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A cylinder in storage should have a protective valve cap in place over the valve and be secured in place or to a cart. Exposed valves can be sheared off if a cylinder is knocked over. Cylinders in use should also be secured in place. Cylinders should never be moved or transported with the regulator in place; it should be replaced with the protective valve cap. Fire code inspectors should watch for the proper storage and use of high-pressure cylinders during inspections. While many compressed gas cylinders are painted, there is no reliable color code system to identify the contents from the color of the container.
Ton containers (2,000-pound capacity) are used most often for storing chlorine and sulfur dioxide gases. They are also used to store military blister agents. These cylinders can be found in water-treatment facilities, waste-treatment plants and swimming pools. They are shipped on specially equipped rail and highway vehicles.
Acetylene is a common flammable gas usually associated with welding operations in conjunction with gaseous or cryogenic oxygen. Acetylene is a highly flammable gas with a wide flammable range (2-80%), which is quite unstable at elevated pressures above 15 psi. The acetylene tank is a small "chunky" tank specially constructed to contain this highly unstable gas. An inert material such as fullers earth or lime silica is placed in the acetylene container to absorb acetone, a solvent used to dissolve the acetylene gas and maintain its stability. The acetone keeps the acetylene in suspension preventing accumulation of pockets of high-pressure gas thus stabilizing the explosive tendencies of the gas. An acetylene tank should never be stored or transported on its side, as the acetylene gas can separate from the acetone and produce a potentially explosive situation.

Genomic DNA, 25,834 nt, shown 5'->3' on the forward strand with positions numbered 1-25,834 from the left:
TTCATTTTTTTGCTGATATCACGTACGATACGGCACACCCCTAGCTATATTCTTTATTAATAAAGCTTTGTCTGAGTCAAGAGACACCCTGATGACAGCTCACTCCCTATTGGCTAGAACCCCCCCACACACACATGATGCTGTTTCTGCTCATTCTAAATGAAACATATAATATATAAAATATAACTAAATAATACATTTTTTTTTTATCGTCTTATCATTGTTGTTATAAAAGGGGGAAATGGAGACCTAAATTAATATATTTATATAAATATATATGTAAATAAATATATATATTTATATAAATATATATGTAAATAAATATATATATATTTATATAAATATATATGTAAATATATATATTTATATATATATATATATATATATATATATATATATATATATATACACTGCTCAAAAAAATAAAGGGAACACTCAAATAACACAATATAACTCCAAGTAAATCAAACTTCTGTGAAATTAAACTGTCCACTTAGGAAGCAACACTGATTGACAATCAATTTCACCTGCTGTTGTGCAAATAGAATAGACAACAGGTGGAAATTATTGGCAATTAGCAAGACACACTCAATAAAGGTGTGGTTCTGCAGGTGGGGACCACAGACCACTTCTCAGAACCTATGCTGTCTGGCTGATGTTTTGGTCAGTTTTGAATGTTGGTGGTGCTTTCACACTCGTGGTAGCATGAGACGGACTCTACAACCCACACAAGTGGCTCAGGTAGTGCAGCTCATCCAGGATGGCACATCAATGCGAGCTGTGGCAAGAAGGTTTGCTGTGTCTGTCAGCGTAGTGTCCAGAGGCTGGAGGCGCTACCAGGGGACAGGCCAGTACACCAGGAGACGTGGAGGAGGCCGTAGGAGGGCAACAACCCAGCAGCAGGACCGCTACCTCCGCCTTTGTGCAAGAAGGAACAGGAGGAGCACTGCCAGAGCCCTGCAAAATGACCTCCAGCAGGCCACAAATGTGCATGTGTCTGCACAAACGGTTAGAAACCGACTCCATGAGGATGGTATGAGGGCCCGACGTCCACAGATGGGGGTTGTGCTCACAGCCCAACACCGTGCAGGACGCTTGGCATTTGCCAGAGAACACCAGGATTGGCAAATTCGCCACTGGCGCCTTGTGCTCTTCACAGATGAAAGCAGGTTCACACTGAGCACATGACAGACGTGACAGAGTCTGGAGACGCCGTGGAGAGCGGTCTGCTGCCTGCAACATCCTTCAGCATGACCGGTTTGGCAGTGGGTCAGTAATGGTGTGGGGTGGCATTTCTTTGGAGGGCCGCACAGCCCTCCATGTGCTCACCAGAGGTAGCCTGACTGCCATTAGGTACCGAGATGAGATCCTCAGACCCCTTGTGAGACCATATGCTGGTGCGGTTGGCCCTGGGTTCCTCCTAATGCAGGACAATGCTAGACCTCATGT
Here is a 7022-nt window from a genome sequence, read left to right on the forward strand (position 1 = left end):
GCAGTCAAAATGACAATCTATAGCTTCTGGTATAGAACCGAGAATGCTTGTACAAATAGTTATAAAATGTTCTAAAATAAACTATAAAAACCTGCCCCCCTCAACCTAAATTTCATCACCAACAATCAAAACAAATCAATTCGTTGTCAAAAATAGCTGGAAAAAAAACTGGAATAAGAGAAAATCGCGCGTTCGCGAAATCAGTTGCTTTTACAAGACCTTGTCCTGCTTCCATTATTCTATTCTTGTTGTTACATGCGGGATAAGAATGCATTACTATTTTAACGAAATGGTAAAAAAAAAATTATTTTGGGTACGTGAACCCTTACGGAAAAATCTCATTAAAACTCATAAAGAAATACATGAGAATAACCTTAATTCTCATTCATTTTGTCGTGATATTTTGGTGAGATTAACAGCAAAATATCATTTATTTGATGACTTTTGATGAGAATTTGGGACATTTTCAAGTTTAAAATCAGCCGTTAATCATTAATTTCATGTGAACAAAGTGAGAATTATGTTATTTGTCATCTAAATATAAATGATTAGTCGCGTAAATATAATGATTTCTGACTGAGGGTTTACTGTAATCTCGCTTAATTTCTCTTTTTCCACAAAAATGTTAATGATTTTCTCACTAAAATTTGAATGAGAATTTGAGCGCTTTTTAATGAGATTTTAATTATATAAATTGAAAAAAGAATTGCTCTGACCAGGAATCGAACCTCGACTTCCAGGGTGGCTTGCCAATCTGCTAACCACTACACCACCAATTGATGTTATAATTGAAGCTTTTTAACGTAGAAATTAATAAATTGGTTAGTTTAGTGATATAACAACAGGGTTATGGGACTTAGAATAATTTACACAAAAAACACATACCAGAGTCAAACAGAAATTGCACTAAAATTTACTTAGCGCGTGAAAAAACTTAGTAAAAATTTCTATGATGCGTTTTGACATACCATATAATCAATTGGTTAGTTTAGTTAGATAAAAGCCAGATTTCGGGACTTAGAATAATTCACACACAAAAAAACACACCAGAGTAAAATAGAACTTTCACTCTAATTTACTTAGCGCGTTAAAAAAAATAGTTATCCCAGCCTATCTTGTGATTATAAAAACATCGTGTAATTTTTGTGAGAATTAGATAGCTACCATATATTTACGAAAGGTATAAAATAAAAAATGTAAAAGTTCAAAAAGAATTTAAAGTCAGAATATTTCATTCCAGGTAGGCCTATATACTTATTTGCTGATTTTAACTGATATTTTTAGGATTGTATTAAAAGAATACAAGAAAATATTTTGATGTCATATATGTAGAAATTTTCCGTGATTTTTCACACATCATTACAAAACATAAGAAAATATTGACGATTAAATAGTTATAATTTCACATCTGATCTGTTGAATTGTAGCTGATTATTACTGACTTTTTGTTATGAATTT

Because of their relatively small size, portable containers can be found in almost any type of transportation mode including private vehicles. They can also be found in most types of occupancies including residences and garages. The quantities of materials present don't create a high level of risk to the community. However, they certainly can be a hazard to response personnel, especially if we are not looking out for them.
Robert Burke, a Firehouse® contributing editor, is the fire marshal for the University of Maryland. He is a certified Hazardous Materials Specialist, and has served on state and county hazmat response teams. Burke is a veteran of over 18 years in the fire service, in career and volunteer fire departments, having attained the ranks of lieutenant and assistant chief, and served as deputy state fire marshal. He has an associate's degree in fire protection technology and a bachelor's degree in fire science, and is pursuing a master's degree in public administration. Burke is an adjunct instructor at the National Fire Academy. He is the author of the books Hazardous Materials Chemistry For Emergency Responders, published in 1997, and Counter-Terrorism For Emergency Responders, published in 1999. Burke can be reached on the Internet at firstname.lastname@example.org.